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By Peter Elstrom Cisco (CSCO
) in talks to acquire EMC (EMC
)? That was the news report that came out of SearchStorage.com on July 1. The article on the site, which covers the storage industry for tech professionals, didn't say the megadeal was definitely happening, but it laid out a strong argument for why combining the two companies made some strategic sense.
That article was followed by a Reuters news story the same day that EMC shares had risen 3% in the light trading before the July 4 holiday weekend on rumors of a potential acquisition. The next week, the independent research firm Precursor Group picked up on the reports and gave a thorough analysis about why combining EMC's storage products with Cisco's networking gear "makes a lot of sense."
NOT NEAR AND TOO DEAR. Well, the rumors aren't true. One very well-placed source says the two outfits haven't been discussing an acquisition. This source explained that acquiring EMC would violate two of the key principles for acquisitions that Cisco CEO John Chambers has articulated in public repeatedly.
First, Cisco doesn't do megadeals. (EMC's market cap is $35 billion.) Second, Cisco doesn't acquire companies that are geographically far away because it's difficult to integrate the two groups of employees. (Cisco is headquartered in San Jose, Calif., while EMC is based outside of Boston, in Hopkinton, Mass.)
The two businesses have been cooperating more in recent months -- selling products together, for example -- but that's all. Cisco says it "does not comment on rumors and speculation." An EMC spokesperson also said the company would not comment on the rumors.
STRAIGHTFORWARD MANIPULATION. So how did the reports get started? Check out the trading in EMC options. Volume soared on that Friday, July 1, to nearly 60,000, or six times the normal trading volume. Close to 55,000 calls, which give people the right to buy EMC stock at a fixed price, changed hands. Some traders were placing outsize bets on an increase in EMC's stock price.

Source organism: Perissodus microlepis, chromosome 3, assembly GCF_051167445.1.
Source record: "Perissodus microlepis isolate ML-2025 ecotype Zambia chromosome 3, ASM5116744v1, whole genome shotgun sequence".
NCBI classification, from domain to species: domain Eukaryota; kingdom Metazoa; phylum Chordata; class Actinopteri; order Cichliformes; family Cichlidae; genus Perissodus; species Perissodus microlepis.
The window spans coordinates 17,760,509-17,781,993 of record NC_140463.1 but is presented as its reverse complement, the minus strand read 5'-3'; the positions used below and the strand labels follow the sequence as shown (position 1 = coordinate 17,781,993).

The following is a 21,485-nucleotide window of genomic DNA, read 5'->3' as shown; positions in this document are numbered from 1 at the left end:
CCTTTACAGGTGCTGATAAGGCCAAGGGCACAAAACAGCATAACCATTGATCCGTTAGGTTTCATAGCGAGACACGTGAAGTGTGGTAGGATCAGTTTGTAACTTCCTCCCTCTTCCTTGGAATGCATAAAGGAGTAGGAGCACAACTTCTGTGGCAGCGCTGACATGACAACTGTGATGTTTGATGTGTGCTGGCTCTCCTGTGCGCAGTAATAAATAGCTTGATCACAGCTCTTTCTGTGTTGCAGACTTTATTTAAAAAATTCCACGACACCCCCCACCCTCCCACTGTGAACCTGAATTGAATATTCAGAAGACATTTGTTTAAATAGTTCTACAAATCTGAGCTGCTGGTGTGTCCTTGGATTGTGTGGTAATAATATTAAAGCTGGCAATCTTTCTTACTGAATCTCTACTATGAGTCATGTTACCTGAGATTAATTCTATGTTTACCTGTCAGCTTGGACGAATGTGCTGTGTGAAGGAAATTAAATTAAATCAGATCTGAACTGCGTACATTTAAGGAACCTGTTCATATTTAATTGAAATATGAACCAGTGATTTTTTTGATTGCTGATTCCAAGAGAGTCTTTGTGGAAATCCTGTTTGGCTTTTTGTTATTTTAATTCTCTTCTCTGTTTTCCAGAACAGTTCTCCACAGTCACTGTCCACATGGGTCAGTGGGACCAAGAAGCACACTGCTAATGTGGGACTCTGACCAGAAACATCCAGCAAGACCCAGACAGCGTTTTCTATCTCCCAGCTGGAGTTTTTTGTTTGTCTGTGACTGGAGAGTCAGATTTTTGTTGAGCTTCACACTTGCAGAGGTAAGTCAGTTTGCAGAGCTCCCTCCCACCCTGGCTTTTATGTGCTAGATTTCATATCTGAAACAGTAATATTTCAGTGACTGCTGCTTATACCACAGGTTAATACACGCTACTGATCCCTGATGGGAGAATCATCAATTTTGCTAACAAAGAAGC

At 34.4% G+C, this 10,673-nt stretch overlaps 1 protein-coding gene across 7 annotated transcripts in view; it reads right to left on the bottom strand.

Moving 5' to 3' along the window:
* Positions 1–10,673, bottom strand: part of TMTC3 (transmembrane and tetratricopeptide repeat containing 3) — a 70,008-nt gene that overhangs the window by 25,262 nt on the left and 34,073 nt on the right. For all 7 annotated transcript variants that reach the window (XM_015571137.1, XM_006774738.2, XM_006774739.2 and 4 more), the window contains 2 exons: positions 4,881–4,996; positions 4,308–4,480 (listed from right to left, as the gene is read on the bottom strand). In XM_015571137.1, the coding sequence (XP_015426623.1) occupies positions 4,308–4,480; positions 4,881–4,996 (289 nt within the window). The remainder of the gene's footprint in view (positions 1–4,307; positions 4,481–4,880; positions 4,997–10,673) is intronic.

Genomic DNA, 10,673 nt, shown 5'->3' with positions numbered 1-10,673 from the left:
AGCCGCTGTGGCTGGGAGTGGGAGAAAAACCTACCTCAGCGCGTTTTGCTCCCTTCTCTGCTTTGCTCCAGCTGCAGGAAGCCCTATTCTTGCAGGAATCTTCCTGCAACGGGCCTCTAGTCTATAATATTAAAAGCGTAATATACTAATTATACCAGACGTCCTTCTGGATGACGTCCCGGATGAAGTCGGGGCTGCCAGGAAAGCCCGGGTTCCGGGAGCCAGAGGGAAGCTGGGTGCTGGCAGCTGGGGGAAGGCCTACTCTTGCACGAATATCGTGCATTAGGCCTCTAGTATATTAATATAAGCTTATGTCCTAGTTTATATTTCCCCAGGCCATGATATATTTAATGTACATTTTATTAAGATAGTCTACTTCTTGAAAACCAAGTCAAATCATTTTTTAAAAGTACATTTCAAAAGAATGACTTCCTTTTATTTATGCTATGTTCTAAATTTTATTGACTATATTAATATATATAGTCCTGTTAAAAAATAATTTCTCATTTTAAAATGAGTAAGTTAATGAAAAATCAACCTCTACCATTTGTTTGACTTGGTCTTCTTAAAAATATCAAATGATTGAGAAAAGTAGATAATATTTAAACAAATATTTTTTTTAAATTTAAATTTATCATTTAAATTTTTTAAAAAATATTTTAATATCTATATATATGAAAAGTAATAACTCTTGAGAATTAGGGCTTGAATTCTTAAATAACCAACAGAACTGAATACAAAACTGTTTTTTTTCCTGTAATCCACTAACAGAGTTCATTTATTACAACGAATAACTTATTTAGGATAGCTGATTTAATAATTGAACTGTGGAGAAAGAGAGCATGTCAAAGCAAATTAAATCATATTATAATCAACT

At the same time, with most investors on vacation or headed to the beach, trading was so light that EMC shares were pushed up 3.4%, to $14.17. For the most part, the shares continued to rise, closing at $14.48 on Wednesday and dipping slightly to finish at $14.43 on Thursday. What are the chances the options' buyers are the same people who started spreading the word that Cisco could be looking at acquiring the storage giant?
Here's the math behind such motivation. On the morning of Friday, July 1, you could pick up July call options on EMC stock, with a $14 strike price, for 15 cents apiece. So you could get the right to acquire 10,000 shares of EMC stock at $14 each for a total of $1,500, plus commissions. After the rumors of Cisco's interest, the options soared in value, closing at 70 cents each. That would make the same options on 10,000 shares worth $7,000. A quick trader could make nearly five times his money over the course of a few days.
Trouble is, this is the sort of trading strategy that the Securities & Exchange Commission takes a very dim view of. Buying into a position and then spreading rumors to make money is straightforward manipulation. There may be a completely innocent explanation for all this. Still, expect the SEC's enforcement division to start investigating. Elstrom is a senior editor with BusinessWeek in New York